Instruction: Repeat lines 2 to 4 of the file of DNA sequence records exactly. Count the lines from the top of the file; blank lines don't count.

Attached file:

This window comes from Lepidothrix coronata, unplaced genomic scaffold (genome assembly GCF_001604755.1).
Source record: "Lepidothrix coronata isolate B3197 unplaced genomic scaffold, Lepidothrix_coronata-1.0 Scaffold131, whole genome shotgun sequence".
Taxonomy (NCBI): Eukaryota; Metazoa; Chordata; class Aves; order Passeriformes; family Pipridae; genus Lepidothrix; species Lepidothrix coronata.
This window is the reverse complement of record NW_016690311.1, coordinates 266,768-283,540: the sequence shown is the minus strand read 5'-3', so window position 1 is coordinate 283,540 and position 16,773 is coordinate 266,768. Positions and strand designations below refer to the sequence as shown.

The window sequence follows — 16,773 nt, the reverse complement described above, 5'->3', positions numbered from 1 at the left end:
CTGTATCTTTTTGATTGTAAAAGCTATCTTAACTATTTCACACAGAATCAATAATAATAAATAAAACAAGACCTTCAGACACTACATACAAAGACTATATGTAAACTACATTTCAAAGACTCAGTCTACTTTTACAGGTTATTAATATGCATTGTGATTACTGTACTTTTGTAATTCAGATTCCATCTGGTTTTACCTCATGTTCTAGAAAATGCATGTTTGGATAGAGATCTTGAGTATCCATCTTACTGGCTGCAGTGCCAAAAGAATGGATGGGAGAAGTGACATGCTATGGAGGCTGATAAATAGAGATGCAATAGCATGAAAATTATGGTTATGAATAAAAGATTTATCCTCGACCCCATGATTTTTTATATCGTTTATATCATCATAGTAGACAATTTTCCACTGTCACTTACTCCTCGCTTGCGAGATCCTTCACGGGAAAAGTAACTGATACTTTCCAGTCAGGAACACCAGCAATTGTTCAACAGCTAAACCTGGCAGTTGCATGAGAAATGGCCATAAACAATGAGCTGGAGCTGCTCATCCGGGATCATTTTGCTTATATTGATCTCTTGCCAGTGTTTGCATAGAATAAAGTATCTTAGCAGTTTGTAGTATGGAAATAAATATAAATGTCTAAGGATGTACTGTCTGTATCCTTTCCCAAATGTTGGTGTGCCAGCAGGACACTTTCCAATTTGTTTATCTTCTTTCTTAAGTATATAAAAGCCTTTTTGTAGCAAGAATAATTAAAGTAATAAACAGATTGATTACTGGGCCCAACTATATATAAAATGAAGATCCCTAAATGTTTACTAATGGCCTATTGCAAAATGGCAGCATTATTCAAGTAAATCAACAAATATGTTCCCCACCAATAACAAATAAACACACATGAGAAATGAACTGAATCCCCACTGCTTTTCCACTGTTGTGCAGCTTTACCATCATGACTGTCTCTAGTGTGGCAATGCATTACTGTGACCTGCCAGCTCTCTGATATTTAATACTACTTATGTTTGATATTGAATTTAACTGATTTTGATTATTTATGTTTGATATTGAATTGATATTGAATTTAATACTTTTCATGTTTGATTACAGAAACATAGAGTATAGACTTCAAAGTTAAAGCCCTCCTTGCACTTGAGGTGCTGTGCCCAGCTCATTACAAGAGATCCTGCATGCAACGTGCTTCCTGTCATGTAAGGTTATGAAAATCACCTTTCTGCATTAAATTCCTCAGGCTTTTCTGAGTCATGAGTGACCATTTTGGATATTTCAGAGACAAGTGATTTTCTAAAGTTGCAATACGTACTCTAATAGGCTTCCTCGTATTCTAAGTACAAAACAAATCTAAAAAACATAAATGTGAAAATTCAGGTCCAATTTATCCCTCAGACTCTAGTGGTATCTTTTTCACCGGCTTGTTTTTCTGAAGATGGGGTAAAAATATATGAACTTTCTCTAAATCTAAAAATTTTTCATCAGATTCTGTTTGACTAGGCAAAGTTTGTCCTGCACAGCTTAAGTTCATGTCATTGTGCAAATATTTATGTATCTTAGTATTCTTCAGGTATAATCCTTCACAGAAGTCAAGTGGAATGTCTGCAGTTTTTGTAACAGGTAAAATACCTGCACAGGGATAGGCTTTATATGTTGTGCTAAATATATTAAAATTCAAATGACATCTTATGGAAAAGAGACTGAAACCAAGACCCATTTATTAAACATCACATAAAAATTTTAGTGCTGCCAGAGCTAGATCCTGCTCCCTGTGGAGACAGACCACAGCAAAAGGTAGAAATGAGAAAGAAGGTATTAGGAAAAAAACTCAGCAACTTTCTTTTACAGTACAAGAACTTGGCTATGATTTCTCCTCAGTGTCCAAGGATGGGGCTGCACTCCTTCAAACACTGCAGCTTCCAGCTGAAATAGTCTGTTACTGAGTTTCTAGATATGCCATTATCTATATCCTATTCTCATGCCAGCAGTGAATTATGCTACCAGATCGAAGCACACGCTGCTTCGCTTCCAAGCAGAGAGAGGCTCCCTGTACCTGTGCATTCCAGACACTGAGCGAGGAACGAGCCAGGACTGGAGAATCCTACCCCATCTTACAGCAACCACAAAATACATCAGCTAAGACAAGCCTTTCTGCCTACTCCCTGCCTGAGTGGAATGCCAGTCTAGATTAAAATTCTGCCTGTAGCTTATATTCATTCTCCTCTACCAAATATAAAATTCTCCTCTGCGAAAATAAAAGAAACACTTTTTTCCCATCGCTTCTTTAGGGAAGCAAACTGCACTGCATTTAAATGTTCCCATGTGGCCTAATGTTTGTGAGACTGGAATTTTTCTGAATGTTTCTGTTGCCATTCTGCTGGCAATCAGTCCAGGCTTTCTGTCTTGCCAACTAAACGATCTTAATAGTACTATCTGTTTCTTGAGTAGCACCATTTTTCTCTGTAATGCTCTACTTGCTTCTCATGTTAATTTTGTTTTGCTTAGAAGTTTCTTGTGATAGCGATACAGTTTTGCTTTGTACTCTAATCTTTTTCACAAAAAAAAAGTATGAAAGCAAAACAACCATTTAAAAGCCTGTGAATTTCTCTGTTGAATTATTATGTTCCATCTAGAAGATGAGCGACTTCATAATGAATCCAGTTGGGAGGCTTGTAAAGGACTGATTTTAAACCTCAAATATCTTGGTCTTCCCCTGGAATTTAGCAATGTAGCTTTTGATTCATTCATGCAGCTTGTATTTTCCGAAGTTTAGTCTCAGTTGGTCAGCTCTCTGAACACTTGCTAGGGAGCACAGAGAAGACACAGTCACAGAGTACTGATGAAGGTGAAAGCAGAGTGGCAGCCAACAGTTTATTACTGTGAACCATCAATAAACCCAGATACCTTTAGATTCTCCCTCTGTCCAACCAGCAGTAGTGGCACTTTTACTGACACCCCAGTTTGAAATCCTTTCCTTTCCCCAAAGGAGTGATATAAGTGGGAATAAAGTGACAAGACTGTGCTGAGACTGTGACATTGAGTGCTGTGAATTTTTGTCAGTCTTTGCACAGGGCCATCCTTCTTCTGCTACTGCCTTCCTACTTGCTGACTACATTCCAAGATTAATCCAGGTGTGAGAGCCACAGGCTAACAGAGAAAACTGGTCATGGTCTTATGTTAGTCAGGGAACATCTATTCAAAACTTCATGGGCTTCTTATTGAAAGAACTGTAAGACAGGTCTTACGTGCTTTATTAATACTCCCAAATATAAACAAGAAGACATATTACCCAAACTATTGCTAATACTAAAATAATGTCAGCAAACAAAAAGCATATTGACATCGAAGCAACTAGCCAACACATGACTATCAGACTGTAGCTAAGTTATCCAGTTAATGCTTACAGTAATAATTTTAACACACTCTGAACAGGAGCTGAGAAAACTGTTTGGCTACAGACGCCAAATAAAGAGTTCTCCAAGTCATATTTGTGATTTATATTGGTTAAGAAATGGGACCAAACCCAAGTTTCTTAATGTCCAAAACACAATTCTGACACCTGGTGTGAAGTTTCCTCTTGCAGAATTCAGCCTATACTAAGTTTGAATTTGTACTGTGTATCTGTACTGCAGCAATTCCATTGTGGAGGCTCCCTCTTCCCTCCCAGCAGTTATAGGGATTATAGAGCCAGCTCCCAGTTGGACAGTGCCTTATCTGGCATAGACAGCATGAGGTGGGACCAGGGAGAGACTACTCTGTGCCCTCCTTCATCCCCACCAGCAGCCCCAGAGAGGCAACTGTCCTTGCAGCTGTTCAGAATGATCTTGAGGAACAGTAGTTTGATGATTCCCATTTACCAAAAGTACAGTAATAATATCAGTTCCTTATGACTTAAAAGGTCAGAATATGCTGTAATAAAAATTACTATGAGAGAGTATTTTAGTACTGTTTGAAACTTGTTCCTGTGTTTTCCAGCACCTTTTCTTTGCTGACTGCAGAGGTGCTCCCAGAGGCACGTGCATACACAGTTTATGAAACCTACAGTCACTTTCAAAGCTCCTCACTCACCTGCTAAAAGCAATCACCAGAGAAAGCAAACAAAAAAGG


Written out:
Source record: "Lepidothrix coronata isolate B3197 unplaced genomic scaffold, Lepidothrix_coronata-1.0 Scaffold131, whole genome shotgun sequence".
Taxonomy (NCBI): Eukaryota; Metazoa; Chordata; class Aves; order Passeriformes; family Pipridae; genus Lepidothrix; species Lepidothrix coronata.
This window is the reverse complement of record NW_016690311.1, coordinates 266,768-283,540: the sequence shown is the minus strand read 5'-3', so window position 1 is coordinate 283,540 and position 16,773 is coordinate 266,768. Positions and strand designations below refer to the sequence as shown.